Concepts and Cases
Edited by Joseph Mark S. Munoz
Chapter 14: Microfinance–Microenterprise Relationship: The Malaysian Growth Experience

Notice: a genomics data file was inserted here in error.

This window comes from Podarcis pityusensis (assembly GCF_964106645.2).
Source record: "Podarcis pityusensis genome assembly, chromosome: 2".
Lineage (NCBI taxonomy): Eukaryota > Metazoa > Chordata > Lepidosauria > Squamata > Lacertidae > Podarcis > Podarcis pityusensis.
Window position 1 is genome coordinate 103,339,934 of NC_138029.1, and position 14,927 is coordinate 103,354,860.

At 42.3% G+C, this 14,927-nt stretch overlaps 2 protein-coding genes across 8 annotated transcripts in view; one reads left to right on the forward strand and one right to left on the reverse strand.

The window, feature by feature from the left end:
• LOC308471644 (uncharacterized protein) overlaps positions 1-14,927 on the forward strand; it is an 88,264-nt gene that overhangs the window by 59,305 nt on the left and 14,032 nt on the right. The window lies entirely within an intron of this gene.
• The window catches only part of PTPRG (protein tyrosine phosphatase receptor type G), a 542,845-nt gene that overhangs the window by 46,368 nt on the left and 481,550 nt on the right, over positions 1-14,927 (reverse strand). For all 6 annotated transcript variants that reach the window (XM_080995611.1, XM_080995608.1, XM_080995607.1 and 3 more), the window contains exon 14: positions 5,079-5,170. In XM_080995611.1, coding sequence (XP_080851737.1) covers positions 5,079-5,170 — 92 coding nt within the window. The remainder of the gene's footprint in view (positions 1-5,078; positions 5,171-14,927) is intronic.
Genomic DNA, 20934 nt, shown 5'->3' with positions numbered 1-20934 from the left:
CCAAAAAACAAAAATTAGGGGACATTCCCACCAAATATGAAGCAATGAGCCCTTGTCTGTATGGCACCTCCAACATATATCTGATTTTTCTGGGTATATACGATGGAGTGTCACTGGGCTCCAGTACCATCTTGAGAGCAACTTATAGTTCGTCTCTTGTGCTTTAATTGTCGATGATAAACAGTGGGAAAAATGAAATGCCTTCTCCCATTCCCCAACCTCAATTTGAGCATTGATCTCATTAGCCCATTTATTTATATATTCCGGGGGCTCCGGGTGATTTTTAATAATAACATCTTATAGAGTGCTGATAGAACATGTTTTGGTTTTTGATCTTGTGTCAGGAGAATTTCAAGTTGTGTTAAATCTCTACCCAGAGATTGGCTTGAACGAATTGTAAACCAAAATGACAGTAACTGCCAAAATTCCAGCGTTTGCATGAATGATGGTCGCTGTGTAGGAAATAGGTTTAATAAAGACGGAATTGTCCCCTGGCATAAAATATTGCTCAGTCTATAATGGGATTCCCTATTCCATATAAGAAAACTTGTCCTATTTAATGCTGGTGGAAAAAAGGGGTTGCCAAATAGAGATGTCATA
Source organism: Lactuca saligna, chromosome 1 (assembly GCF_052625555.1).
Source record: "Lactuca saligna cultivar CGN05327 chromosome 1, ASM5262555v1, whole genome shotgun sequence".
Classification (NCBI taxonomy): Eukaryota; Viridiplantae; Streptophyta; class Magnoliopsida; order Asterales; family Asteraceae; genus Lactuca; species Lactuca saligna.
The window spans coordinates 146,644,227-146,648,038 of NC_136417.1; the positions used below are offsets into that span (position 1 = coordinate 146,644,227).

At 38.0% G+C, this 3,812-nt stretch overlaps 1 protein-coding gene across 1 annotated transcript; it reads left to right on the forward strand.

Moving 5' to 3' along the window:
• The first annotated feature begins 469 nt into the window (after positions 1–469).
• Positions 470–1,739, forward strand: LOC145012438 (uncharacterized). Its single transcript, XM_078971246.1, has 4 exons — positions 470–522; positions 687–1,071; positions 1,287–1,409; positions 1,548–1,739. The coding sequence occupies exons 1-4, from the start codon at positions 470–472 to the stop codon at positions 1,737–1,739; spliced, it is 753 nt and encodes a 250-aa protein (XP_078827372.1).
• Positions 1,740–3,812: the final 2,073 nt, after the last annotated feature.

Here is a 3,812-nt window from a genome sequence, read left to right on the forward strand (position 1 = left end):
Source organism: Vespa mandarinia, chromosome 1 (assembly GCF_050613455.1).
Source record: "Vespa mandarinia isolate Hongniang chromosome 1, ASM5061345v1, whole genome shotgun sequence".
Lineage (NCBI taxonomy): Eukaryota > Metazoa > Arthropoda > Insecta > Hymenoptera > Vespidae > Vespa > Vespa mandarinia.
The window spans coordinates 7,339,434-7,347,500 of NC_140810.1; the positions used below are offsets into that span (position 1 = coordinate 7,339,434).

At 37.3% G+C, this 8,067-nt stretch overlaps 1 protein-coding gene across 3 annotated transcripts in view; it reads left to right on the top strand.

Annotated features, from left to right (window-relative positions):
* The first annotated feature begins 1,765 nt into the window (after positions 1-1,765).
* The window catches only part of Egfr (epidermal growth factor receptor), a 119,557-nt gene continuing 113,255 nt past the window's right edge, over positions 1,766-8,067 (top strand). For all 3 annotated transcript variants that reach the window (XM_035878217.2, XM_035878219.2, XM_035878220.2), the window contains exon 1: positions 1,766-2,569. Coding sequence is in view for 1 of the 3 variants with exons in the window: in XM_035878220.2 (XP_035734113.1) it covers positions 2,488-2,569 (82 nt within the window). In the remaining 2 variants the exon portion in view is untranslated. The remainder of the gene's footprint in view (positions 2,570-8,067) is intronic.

Sow Hup Chan INTRODUCTION Millions of microenterprise activities take place in many corners of the world, including the bustling emerging nation of Malaysia. In recent publications, the topic of microfinance has been discussed and debated. This chapter examines the microfinance and microenterprise relationship in a rural community in Malaysia. Governments and non-government organizations have used microfinance as a tool to alleviate poverty and empower the poor. Microfinance provides a cost-effective and sustainable development model by increasing the income of the poorest, and enabling them to improve their quality of life and resist oppression through collective action (Yunus, 1994, 1995). Microfinance also has the capacity to increase self-employment productivity in the informal sector. It can service markets where banks cannot. Academic studies have raised numerous questions about microfinance as a means for poverty alleviation (Goetz and Sen Gupta, 1996; Hulme and Mosley, 1996; Copestake, 2002). For instance, in examining whether or not poor borrowers have access to microfinance in vulnerable remote areas, Chan and Abdul Ghani (forthcoming) found that microfinance programs can reach the poorest of the poor in remote villages, and microfinance initiatives help develop communities. Specifically, the availability of small loans encouraged the development of: (1) rural enterprise; (2) skills and confidence in rural women; and (3) the social standing of rural women in their rural community (Chan and Abdul Ghani, forthcoming). While this suggests an important role of microfinance institutions in meeting the Millennium Development Goals, it also indicates that the microfinance industry has the capability to reach...
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